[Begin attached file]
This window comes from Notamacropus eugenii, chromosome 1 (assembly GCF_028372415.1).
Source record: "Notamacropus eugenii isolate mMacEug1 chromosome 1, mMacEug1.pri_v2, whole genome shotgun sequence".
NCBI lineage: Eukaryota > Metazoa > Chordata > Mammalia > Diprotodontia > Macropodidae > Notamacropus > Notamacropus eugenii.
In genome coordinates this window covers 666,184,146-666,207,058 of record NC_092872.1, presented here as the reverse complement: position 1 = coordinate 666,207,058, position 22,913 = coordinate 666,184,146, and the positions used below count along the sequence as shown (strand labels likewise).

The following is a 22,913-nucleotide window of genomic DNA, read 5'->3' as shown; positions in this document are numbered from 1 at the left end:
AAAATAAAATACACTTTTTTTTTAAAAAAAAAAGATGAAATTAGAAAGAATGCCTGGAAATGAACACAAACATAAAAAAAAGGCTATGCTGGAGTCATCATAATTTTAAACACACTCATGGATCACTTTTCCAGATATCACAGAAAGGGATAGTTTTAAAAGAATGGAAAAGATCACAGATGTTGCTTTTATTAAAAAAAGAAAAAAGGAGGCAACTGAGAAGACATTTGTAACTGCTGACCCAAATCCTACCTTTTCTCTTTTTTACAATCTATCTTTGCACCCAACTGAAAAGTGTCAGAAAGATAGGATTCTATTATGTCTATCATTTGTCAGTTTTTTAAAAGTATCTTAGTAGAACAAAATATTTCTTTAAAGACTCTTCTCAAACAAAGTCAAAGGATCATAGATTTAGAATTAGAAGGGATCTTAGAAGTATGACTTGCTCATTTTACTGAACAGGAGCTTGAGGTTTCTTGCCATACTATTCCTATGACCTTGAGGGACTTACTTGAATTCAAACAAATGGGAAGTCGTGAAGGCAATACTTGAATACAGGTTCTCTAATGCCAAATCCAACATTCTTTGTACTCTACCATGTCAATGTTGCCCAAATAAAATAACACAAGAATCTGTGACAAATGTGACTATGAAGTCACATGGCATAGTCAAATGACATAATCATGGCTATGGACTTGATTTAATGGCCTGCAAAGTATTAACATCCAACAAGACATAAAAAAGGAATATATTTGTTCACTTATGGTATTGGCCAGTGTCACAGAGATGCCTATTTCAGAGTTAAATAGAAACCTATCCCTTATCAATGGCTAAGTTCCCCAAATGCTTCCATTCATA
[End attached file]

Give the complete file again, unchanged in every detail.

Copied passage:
This window comes from Notamacropus eugenii, chromosome 1 (assembly GCF_028372415.1).
Source record: "Notamacropus eugenii isolate mMacEug1 chromosome 1, mMacEug1.pri_v2, whole genome shotgun sequence".
NCBI lineage: Eukaryota > Metazoa > Chordata > Mammalia > Diprotodontia > Macropodidae > Notamacropus > Notamacropus eugenii.
In genome coordinates this window covers 666,184,146-666,207,058 of record NC_092872.1, presented here as the reverse complement: position 1 = coordinate 666,207,058, position 22,913 = coordinate 666,184,146, and the positions used below count along the sequence as shown (strand labels likewise).

The following is a 22,913-nucleotide window of genomic DNA, read 5'->3' as shown; positions in this document are numbered from 1 at the left end:
AAAATAAAATACACTTTTTTTTTAAAAAAAAAAGATGAAATTAGAAAGAATGCCTGGAAATGAACACAAACATAAAAAAAAGGCTATGCTGGAGTCATCATAATTTTAAACACACTCATGGATCACTTTTCCAGATATCACAGAAAGGGATAGTTTTAAAAGAATGGAAAAGATCACAGATGTTGCTTTTATTAAAAAAAGAAAAAAGGAGGCAACTGAGAAGACATTTGTAACTGCTGACCCAAATCCTACCTTTTCTCTTTTTTACAATCTATCTTTGCACCCAACTGAAAAGTGTCAGAAAGATAGGATTCTATTATGTCTATCATTTGTCAGTTTTTTAAAAGTATCTTAGTAGAACAAAATATTTCTTTAAAGACTCTTCTCAAACAAAGTCAAAGGATCATAGATTTAGAATTAGAAGGGATCTTAGAAGTATGACTTGCTCATTTTACTGAACAGGAGCTTGAGGTTTCTTGCCATACTATTCCTATGACCTTGAGGGACTTACTTGAATTCAAACAAATGGGAAGTCGTGAAGGCAATACTTGAATACAGGTTCTCTAATGCCAAATCCAACATTCTTTGTACTCTACCATGTCAATGTTGCCCAAATAAAATAACACAAGAATCTGTGACAAATGTGACTATGAAGTCACATGGCATAGTCAAATGACATAATCATGGCTATGGACTTGATTTAATGGCCTGCAAAGTATTAACATCCAACAAGACATAAAAAAGGAATATATTTGTTCACTTATGGTATTGGCCAGTGTCACAGAGATGCCTATTTCAGAGTTAAATAGAAACCTATCCCTTATCAATGGCTAAGTTCCCCAAATGCTTCCATTCATA